The tournament was a sharp hardline battle. A relatively high percent of drawn games could be accounted for the density of the line-up, qualifying nature of the tournament and players performance. Besides, we should note that the percent of quick drawn games and avoided battles was low, we can say, insignificant.
The longest game was Eljanov-Cheparinov one, White defeated the opponent. It was played in Round 7 and its lngth was 125 moves.
The shortest were Bacrot-Kasimdzhanov (Round 1) and Bacrot-Grischuk (Round 12) games. Both ended in a draw and lasted 14 moves only.
The fastest vectory was achieved by Black in Inarkiev-Cheparinov game (Round 5). It took them only 29 moves.
There were 4 quick drawn games, i.e. games with the draw before the 20th move.
16 games ended by the 30th move.
The most decisive round was Round 10: 5 non-draw games.
This is at the same time the most convincing victory of White – 5:0! The most successful for Black was Round 11, where they squeezed through the victory.
The most peaceful rounds – 11, 12 and 13. On tournament finish the participants were a little tired. In round 11 and 12 the winner was Kasimdzhanov and the last victory was carried off by Eljanov.
Decisive games total – 32 (91 played) So the percentage is 35% So the advantage of White over Black is quite impressive – 25:7
To compare I’m putting the results of other tournaments of 2008.
Grand Prix Series tournaments Baku – 42% (38 out of 91),
Sochi – 37% (34 out of 91)
Other super tournaments:
Wijk aan Zee – 34% (31 out of 91), Linares – 45% (25 out of 56), Sophia – 57% (17 out of 30)
Foros – 45% (30 out of 66), Dortmund – 39% (11 out of 28), Poikovski – 31% (14 out of 45), Moscow – 40% (18 out of 45), Bilbao – 43% (13 out of 30), Nanjing – 40% (12 out of 30)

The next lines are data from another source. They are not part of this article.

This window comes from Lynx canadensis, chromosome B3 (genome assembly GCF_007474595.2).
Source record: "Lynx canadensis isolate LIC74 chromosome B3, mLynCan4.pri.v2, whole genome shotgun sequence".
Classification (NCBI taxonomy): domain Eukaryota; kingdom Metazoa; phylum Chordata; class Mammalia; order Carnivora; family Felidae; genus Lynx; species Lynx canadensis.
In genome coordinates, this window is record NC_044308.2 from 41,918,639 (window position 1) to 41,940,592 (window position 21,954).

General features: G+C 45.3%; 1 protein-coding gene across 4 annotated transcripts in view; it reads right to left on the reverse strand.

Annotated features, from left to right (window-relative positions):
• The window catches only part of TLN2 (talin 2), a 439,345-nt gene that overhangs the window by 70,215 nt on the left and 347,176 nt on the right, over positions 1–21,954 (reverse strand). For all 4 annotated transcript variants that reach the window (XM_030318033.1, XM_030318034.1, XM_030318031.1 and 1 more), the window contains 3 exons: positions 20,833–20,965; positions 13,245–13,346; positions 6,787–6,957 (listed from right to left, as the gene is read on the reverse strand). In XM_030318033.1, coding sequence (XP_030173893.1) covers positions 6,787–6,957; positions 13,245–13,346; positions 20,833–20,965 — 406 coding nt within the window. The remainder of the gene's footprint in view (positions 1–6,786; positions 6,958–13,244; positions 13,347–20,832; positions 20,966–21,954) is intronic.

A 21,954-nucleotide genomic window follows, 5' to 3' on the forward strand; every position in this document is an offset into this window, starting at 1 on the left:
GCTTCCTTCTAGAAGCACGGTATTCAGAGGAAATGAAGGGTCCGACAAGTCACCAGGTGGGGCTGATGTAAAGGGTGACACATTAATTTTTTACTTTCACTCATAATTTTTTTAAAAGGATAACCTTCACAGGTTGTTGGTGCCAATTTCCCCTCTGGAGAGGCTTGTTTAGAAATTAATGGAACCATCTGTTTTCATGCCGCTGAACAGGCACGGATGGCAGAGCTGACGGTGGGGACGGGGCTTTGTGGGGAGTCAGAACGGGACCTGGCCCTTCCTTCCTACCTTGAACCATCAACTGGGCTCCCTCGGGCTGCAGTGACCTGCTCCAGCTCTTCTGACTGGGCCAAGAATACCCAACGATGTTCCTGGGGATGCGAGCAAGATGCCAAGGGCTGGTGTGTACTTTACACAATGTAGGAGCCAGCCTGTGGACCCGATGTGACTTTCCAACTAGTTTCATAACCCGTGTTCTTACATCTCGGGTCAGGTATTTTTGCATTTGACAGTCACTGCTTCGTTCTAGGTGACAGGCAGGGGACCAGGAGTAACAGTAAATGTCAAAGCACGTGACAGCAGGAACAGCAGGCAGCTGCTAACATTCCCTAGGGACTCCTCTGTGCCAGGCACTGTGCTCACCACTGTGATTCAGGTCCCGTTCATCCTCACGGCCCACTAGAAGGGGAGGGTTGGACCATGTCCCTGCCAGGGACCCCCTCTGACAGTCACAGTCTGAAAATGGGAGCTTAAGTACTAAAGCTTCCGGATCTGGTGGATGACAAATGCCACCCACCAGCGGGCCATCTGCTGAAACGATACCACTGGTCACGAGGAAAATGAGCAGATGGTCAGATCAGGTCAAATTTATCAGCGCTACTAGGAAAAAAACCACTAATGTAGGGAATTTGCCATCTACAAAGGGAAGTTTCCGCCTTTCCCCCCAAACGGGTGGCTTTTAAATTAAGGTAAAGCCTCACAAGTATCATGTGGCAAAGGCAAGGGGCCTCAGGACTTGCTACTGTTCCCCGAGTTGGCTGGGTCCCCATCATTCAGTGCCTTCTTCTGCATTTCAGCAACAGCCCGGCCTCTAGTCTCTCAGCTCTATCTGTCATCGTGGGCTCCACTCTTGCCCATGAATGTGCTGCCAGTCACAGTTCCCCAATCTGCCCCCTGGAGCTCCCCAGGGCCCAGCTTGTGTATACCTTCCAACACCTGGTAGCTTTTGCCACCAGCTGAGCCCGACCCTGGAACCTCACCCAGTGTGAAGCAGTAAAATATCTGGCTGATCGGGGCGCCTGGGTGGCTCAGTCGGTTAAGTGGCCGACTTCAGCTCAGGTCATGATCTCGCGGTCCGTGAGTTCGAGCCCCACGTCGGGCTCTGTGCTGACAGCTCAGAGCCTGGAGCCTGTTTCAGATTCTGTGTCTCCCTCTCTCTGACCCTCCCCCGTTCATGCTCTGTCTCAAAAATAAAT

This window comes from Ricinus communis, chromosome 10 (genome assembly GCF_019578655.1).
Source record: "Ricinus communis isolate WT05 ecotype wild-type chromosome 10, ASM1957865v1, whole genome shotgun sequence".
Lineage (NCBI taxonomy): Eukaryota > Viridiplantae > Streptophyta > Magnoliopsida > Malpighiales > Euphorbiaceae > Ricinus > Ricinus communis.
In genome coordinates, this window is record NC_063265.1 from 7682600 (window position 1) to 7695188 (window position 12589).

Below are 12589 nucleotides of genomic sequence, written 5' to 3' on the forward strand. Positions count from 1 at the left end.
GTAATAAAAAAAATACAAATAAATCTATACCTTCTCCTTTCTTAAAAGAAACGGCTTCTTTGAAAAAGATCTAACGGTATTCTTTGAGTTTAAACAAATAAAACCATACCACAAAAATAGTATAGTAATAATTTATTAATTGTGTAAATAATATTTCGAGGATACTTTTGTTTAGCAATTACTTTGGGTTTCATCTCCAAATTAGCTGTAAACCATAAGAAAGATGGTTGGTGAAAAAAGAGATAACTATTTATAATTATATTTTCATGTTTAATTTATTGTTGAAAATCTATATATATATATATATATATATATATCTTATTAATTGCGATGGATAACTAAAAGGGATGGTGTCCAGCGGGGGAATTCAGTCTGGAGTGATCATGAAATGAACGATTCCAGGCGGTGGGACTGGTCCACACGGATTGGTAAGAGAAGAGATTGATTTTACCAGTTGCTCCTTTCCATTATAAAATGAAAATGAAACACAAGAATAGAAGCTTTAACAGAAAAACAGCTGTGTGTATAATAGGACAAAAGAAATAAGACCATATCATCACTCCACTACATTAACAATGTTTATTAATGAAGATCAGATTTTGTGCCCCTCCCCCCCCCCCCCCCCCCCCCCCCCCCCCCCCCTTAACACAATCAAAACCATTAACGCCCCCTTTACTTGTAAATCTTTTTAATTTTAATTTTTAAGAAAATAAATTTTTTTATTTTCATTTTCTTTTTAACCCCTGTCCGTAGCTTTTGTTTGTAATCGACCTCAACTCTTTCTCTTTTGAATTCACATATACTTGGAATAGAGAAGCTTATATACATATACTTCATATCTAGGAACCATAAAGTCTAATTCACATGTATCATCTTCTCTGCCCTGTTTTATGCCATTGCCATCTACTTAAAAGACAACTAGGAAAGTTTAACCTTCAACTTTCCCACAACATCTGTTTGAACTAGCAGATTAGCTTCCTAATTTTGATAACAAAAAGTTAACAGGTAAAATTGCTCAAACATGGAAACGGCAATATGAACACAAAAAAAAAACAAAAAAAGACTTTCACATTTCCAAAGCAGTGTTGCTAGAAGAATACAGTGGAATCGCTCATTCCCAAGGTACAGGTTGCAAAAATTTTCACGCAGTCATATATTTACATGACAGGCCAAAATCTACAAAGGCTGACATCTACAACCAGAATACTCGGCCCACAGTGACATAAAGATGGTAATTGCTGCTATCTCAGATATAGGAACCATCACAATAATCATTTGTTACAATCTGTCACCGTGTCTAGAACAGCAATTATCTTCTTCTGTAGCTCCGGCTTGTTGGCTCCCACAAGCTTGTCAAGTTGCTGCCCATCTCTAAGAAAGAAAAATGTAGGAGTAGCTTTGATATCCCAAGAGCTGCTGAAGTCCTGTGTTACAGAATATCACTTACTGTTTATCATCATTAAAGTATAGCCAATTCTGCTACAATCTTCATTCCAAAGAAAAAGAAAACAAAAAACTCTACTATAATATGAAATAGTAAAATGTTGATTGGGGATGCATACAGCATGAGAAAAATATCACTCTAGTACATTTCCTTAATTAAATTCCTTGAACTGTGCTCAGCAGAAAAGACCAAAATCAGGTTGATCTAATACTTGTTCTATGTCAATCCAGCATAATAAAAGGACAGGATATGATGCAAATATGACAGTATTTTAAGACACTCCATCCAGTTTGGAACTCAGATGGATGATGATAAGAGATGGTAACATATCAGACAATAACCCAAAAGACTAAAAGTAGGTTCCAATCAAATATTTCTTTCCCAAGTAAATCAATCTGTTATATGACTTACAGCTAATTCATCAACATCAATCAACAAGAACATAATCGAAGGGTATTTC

The most popular opening variation was the Sicilian. It was used in 18 games, White won 5 games and lost only one. Black suffered in twos unreciprocated defeats in actual variations ‘Najdorf’
For 17 times Black used Ruy Lopez to defend. In this variant White’s progress is 4:2. They managed to break through the famous ‘Berlin Wall’
All counterattack Marshall ended in a draw confirming its high status. Alekseev stood up for Breyer gaining 1,5 out of 3.
Out of seven Petroffs in four games Gashimov played Black. He draw three games and lost the other. Another three games also ended in a draw.
The Caro-Kann was used 4 times, White’s advantage is 3:1
In closed openings I must point out the popularity
of Slav variations.
This opening was used in 18 games. Black didn’t score and lost 6 times. In two of them was used the unpretentious variant 4.e3, in three games – 4…dxc4 5.a4 Bf5. White succeeded both in 6.e3 and 6Ne5 and 6.Nh4 and one time a sharp Anti-meran with 7.g4.
Two battling draws were played in the Anti-Moscow variant.
The combination of the Queen’s Indian Defense
and Nimzo-Indian Black have chosen in 9 games. The result is 2:1 in White’s favor with 6 draws.
Another draw occurred in Catalan.
King’s Indian Defense was used in 5 matches.
White posess minimal advantage: Radjabov responded once on two Cheparinov’s defeats.
Two draws were recorded in Gruenfeld Defense.
The best White players are Jakovenko, Gashimov (5 out of 7) and Grischuk (4,5 out of 6)
The best Black player is Radjabov (3,5 out of 6)
The only undefeated participant is Jakovenko.
The only one who hasn’t won is Akopian.
Grischuk and Radjabov have won more matches than other players – 4 each.
Jakovenko, Gashimov, Kasimdzhanov, Cheparinov and Eljanov – 3 each.
The most peaceful are Bacrot and Mamedyarov (11 draws each).
The most uncompromising are Eljanov and Cheparinov
(8 and 7 decisive games respectively).
Grischuk got the longest winning series – 3 games in a row (round 6-8).
Two day-offs divided the tournament into three parts. The start (rounds 1-5) was won by Radjabov and Gashimov (3,5 out of 5).In the middle (rounds 6-9) Grischuk was notable with 3,5 out of 4 result. The finishing period (rounds 10-13) is won by Kasimdzhanov.
Jakovenko passed the tournament distance smoothly and gained victories in each of the tournament’s parts.